• I don't know much about professional mail, but wouldn't it be better if you sent the letter as verified mail? I'm not sure they're legally required to send a return receipt.
      • ALWAYS use a credit card. It's your only protection

        Be aware, however, that if you buy goods from a foreign country (overseas or not) all sales are final. Federal law does not apply and your credit card company won't help you -- frankly, if they refunded you the money they would be out the cash because there's no way for them to reclaim it. (I note that Microsono is incorporated in Delaware and located in California, so it shouldn't be an issue in this case).

        And to the sibling poster - return receipt requested is an additional service on top of certified mail, which is what you were suggesting in the first place.

        Excellent advice though. Hopefully richardbondi will follow it.
      • I had a similar situation [homelinux.net] with my laptop.
        there are plenty of people you can talk to screw with scammers. all else fails, the state attorney general is happy to get involved or get you on the right track, as is the better business bureau.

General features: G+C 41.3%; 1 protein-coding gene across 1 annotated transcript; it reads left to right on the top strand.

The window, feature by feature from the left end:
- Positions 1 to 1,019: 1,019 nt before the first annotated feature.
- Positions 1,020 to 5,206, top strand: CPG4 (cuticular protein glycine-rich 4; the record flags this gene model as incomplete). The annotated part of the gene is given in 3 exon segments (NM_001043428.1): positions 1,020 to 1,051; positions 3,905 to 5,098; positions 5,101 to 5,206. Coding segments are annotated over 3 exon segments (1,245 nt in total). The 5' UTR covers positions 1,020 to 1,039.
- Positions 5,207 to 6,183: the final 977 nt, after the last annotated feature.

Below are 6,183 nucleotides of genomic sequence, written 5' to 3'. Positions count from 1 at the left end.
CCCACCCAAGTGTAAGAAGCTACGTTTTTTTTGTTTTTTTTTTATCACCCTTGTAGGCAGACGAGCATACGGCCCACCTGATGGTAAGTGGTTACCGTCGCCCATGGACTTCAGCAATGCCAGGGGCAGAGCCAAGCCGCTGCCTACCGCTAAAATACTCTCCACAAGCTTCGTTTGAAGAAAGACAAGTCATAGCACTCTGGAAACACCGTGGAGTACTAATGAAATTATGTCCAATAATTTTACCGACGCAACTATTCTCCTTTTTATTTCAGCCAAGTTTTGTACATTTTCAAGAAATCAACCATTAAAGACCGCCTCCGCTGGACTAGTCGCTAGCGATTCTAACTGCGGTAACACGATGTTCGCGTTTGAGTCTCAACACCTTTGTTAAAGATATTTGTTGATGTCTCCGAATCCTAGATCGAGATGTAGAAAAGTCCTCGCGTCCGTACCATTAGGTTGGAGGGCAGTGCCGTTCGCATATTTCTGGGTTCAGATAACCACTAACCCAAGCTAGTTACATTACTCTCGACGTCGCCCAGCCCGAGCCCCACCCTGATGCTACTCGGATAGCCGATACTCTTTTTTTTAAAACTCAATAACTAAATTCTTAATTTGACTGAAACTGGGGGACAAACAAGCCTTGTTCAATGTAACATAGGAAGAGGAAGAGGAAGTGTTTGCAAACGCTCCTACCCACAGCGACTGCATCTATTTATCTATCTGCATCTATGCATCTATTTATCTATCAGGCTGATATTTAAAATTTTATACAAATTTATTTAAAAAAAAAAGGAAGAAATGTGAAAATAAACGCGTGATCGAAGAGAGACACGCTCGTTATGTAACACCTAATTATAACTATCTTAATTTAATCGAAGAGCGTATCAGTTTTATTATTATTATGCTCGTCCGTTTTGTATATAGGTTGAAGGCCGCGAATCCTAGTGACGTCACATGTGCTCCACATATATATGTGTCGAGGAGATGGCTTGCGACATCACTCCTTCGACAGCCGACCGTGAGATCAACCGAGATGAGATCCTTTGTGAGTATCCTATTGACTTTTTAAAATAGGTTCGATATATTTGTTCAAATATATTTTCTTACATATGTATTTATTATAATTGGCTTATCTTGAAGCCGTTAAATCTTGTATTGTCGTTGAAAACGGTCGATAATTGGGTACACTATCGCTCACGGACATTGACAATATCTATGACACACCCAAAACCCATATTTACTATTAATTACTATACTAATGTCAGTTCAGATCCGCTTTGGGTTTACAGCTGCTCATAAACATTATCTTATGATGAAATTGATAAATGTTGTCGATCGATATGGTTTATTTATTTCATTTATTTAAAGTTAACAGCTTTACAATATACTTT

In my case, I lucked out- I contacted the people who leased the tradeshow space to them and they threated to wipe them off the circuit if I didn't get a full refund:)
    • by MacAndrew ( 463832 ) on Thursday January 23, 2003 @08:00PM (#5147445) Homepage
      "All sales final" *never* includes deception (esp. used v. new!). Talk to your credit card company first, the seller second, an attorney or small claims court third. (I should ask, is there any chance this was shipping damage? Talk to the shipping company.) Check with the BBB, file a complaint with the FTC and your AG, etc. Stress the implied warranties of fitness and merchantibility, etc., and ... good luck. By making a stink you may at the very least help out the next sucker, um, customer. In the future, well, you've learned the same way I have that dealing with reputable companies is worth a few extra $$$.

      I don't understand the problem, though -- the microsono site shows the StepUp 1-year ltd. warranty [microsono.com]. Refusal to honor that warranty of course gives you an excellent claim, and remember that some of the warranty's restrictive terms may not be vlaid in your state.